M. V. Dhurandhar - A Great Versatile PainterDhurandhar won 5 Gold medals in different exhibitions, except one which he got for his design for a Gold Medal and the others were for his figurative paintings out of which the first gold medal which he won while he was aPava Garh Champaner, Painting by M V Dhurandhar student. The second Gold Medal, he achieved was for the design of Medal which he did for the industrial exhibition in 1904. The third Gold Medal was given to Dhurandhar's painting "Naivedya" which he sent for the industrial exhibition at Pandhurpur. This was bought by Seth Narottam Morarji and Shethji presented it as a gift to the Kashmir Maharaja. Dhuradhar won the 4th Gold Medal for his water colour painting "Brides Maids" related to the subject of wedding, in the year 1910, at the Industrial Exhibition at Jalgaon. This painting is now in the Sangli Museum. Dhurandhar's watercolour painting welcome to his Highness Pancham George and H. H. Queen Mary which he exhibited in year 1912, in the industrial exhibition at Gwalior. This was full imperial size water colour. Dhurandhar's other famous paintings include "Wicked Dusshasan" which won the Governor's cash prize in Bombay Art Society's Exhibition in the year 1922. Dhurandhar's other famous painting was "Chhatrapati Shivaji", in the court of Aurangjeb at Agra. His painting "Kaikeyi" also got the Maharaja Bhavnagar's prize for the best water colour in Bombay Art Society's exhibition. This prize also was supposed to be prestigious one. His painting "Glory of Pandhrapur" was exhibited in the ‘Indian Room' at Wembley Exhibition, London also admired wholeheartedly at London by the newspaper British Empire Review.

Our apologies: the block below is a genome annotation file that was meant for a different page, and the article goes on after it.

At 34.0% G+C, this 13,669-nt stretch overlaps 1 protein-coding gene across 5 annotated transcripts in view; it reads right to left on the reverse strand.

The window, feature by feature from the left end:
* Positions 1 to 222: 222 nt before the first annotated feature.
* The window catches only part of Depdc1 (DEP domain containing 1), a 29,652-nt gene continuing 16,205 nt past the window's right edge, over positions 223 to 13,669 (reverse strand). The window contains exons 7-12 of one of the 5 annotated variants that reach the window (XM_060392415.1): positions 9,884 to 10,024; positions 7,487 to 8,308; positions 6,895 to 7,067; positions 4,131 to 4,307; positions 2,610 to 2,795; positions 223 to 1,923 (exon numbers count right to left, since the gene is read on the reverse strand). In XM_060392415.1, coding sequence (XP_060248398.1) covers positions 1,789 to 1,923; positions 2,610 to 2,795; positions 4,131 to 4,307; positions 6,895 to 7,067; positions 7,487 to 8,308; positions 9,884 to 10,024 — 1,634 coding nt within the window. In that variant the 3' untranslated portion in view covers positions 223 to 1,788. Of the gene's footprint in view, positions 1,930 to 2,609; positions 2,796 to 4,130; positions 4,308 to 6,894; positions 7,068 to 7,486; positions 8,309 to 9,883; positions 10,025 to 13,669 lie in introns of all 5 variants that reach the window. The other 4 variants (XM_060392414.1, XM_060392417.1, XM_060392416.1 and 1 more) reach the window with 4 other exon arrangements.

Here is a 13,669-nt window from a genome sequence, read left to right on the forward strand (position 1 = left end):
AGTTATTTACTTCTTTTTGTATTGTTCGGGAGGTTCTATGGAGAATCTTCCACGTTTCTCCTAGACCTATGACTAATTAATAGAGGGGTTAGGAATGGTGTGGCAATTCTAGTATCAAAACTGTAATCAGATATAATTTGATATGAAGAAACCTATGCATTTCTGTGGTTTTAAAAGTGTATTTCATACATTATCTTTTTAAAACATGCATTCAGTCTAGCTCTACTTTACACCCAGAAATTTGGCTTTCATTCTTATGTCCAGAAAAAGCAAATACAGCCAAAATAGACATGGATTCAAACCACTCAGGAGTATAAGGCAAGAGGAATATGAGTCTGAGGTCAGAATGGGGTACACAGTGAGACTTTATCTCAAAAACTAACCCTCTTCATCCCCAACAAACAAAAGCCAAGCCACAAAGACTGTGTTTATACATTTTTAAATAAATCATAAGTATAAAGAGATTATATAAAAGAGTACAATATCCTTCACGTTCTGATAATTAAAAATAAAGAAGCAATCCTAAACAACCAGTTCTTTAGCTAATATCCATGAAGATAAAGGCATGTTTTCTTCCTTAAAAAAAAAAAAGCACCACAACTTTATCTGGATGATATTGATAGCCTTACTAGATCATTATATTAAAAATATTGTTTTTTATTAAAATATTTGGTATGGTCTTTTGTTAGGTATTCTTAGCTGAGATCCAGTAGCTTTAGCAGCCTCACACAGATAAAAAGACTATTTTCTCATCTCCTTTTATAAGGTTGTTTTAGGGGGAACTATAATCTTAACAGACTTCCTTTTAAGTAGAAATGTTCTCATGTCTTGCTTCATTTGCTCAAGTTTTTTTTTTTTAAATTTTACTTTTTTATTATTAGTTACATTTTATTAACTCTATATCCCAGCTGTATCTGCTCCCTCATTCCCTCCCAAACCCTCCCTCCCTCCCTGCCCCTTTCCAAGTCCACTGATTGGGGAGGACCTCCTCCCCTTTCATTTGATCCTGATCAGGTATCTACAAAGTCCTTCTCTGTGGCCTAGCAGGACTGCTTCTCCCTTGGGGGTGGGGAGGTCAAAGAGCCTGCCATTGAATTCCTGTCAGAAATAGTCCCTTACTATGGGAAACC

In 1930 staff and students of Sir. J.J.School of Art painted murals for the Imperial Secretariat building at Delhi. Dhurandhar painted for the law-member's room "Streedhanam" (Wedding), "Dattavidhan", and "Donation at the time of death" and The Old Hindu Law in the British Raj (Adoption Ceremony) i.e. in all four murals for four walls of the Hon. Law-member's room. He painted the small water colour of 6" x 1" cartoons for these paintings for the final works of 24" x 6". When Solomon afterwards had an exhibition of the paintings of students of Sir. J.J.School of Art, at London one of the small preliminary paintings by Dhurandhar, "Streedhanam Adhyagani" was kept in the show. Queen Merry bought that painting.


Dhurandhar developed a habit of regular sketching from his student career. He always has a small sketchbook. When he completed his art-education and started his career as an art-teacher, he kept the same habit constantly. After he passed away he left behind him nearly 80-85 sketchbooks which were a real treasure. These were various sizes from a small note book of 3" x 6" size upto a big size (12" x 15") sketch book upto 1/4th imperial size. He recorded in them whatever he saw around him in Mumbai as well as what he saw wherever he visited at the time of the excursions of Sir J.J. School of Art or the places which he visited as an inspector of Drawing and craft. These sketches were sometimes only in pencil, but some are finished in beautiful water colour or pastels. He also many times recorded under the sketch the date and place where he has done. As he toured widely during his tenure as the Inspector of Drawing and Craft, in these sketches we can see the costumes if the people from several provinces and the vehicles they used in those days as well as the scenes from various places from Bombay Presidency which covered the area from Karnataka in South upto Lahore and Lucknow in upper India. These sketches therefore are important from the view of social history of India.